Tuesday, January 7, 2014

A Game of Institutions Book 4: Let Us Prey

This week, friend of EE Anthony Gill muscles in on the Roberts/Munger hit parade and talks Holy Turkey on Econtalk. It's one of the better episodes of all time, but that might be my biases talking, interested as I am in the public choice analysis of collusion between the estates and of using economics to talk about stuff not ordinarily associated with the miraculous world of simple commerce. And narrowly, Tony's chat with Russ is timely for your humble blogviator (@Spivonomist has as of this moment 74 followers and 1276 tweets for an index quotient of 0.05799373), since I've been sort of struggling with how to motivate the next chapter in the S&T saga.

Recall from last time, one institutional arrangement that's at least theoretically possible is characterized by a cooperative game with asymmetrical payoffs. That's a jargon-laden way of saying that everyone's better off under the arrangement, but some are better off than others. But it's not coercive. Imagine a Manor Farm where Snowball can actually leave without being turned into delicious rashers of crispy bacon. Well, where can we find examples of this out there in the real, wide world?

It strikes me having listened to Tony disserting at length that the rich history of orthodoxy and apostasy in Western religions has an awful lot to offer in this node. Consider that on its own, the Church can't be coercive. It takes collusion with the state to transform The Cross into a truncheon. Can you even imagine the horrors of the Spanish Inquisition happening without at least the tacit approval of the sovereign? It's worth noting that one of the few Continental refuges for the most unexpected of all inquisitions was Lithuania, the last European nation to be converted to Christianity (and even then only tepidly), a place where the Body of Christ walks with wooden legs and sits in pensive repose on waterlogged stumps. Seriously, you guys: Kryžių kalnas is something else, and the crosses there survived numerous attempts by Soviet authorities to remove them. It is one of the most bizarre oddities of Europe, if not the whole wide world. I have to avoid thinking about it too carefully or my head goes all swimmy.

But think about the rise of New World religions. Exit options provided just enough Tiebout competition to allow for some serious apostasy. That big "clunk" you heard in the early 16th century was a double-clutch gear shift as the First Estate flopped from predatory monopolistic coercion to something more closely approximating a modern corporate interest.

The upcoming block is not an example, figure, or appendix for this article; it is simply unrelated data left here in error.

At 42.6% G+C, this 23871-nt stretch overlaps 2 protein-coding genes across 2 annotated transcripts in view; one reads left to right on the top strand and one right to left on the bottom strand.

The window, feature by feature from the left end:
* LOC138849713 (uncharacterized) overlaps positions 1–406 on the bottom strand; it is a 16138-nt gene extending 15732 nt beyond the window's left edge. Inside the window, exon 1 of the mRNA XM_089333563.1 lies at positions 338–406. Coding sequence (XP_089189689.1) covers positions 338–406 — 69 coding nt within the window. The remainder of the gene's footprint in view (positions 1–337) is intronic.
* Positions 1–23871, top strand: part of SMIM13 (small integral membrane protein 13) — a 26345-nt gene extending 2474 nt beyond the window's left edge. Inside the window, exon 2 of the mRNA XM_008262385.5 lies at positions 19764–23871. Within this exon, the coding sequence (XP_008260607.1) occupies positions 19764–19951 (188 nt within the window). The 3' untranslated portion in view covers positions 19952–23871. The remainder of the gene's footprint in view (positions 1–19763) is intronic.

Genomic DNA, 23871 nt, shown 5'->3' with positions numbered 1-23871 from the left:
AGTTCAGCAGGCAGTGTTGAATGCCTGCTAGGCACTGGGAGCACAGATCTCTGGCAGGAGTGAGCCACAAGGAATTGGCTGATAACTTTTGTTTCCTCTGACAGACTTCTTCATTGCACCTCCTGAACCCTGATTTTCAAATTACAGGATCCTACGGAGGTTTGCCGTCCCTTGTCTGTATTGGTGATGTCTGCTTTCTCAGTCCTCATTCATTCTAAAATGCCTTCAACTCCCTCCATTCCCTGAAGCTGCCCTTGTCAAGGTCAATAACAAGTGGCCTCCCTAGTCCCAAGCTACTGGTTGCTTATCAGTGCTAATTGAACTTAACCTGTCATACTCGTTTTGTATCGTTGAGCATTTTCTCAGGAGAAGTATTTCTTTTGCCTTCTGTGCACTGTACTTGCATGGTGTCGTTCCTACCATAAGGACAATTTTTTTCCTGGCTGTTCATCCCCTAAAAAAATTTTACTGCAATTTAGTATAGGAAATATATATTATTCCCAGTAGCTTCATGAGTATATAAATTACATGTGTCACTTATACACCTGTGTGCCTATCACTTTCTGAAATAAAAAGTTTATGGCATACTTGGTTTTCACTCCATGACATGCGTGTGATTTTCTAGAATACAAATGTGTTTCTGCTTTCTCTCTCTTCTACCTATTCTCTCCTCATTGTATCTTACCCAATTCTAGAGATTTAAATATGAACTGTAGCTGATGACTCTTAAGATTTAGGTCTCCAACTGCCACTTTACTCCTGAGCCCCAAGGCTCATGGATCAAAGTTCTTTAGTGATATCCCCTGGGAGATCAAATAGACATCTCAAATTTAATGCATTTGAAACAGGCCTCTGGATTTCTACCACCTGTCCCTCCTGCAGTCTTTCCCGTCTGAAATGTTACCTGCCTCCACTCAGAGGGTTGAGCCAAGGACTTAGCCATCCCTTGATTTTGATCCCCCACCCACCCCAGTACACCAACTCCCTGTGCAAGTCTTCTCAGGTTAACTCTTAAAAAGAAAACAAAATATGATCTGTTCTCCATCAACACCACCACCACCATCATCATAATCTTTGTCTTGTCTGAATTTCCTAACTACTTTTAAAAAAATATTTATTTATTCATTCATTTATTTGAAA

But here's the interesting thing about the kayfabe of religion: part of the aesthetic is asceticism. Men of the Cloth (and nuns in particular) were, but for the rarefied Vatican elite, generally of modest means. Of course, rent need not be material to be valuable. Risk pooling and reduction is mighty valuable under Mathusian conditions. As is positional station cachet. Respect of the community is tough to measure in bars of gold. At any rate, the appearance of the poor pastor suggests to me to be a nod to the apostasy threat when congregants observe the clergy accumulating treasure. "Why should I keep sending my silver to Italy when this Calvin guy is bidding lower?" The Mennonite sects here in the States seem to have this bit figured out exceptionally well. But it strikes me that the transition from total Catholic hegemony to perfect Quaker equality is the cooperative-asymmetric game rather than the coercive-symmetrical game. And the existence of the mega-church and the television evangelist suggests to me that it can be a durable game. If congregants believe they're getting something out of the deal (eternal salvation), they should be willing to put up with some wealth inequality. It's not all that different than buying tickets for a basketball game or a personal computer.


Anyway, let's get back to Lithuania. Just a quick visit, I promise. Even before Soviet times, Catholicism was heavily flavored. These days, there's a short list of state-sanctioned churches, mostly as a reaction to some of the more aggressive proselytizing in the wake of 13 January, 1991. The quick and dirty story is that missionaries descended on the newly liberated republic, tracts in hands and sermons on lips with the goal of obtaining all those sweet, sweet new converts. Missionaries weren't banned in the sense that they couldn't set up shop, but neither were they afforded special tax and property rights status like the established religions. My personal brush with this was a spot of trouble with getting married. I wasn't baptized in an officially-recognized sect, so the officious local priest gave us some (easily overcome, thankfully) grief about it. At any rate, it's too easy to reason from an outcome and say that Lithuania is trying to protect incumbent sects, to provide rents for the Catholic Church. Not in this case. Even at the height of its influence (not necessarily counting the Livonian occupation), the Vatican didn't have the same grip on Vilnius that it did on Paris. Instead, consider the possibility that the median Lithuanian voter is looking to cut hysteresis loss, to quell a nuisance. Ordinary practical secularism has been their daily BATNA since they first set up shop in the Land of Rain (the Lithuanian word for "Lithuania" is Lietuva, and the word for "rain" is lietus. Also, it rains for like half the year, so even if it's not good etymology, it's good enough for me). So if our doughty pikesmen of the Baltic find the asymmetries of religious institutions offensive, it's never bothered them before to shrug it off. Why should now be any different?

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Do you have suggestions on where we could find more examples of this phenomenon?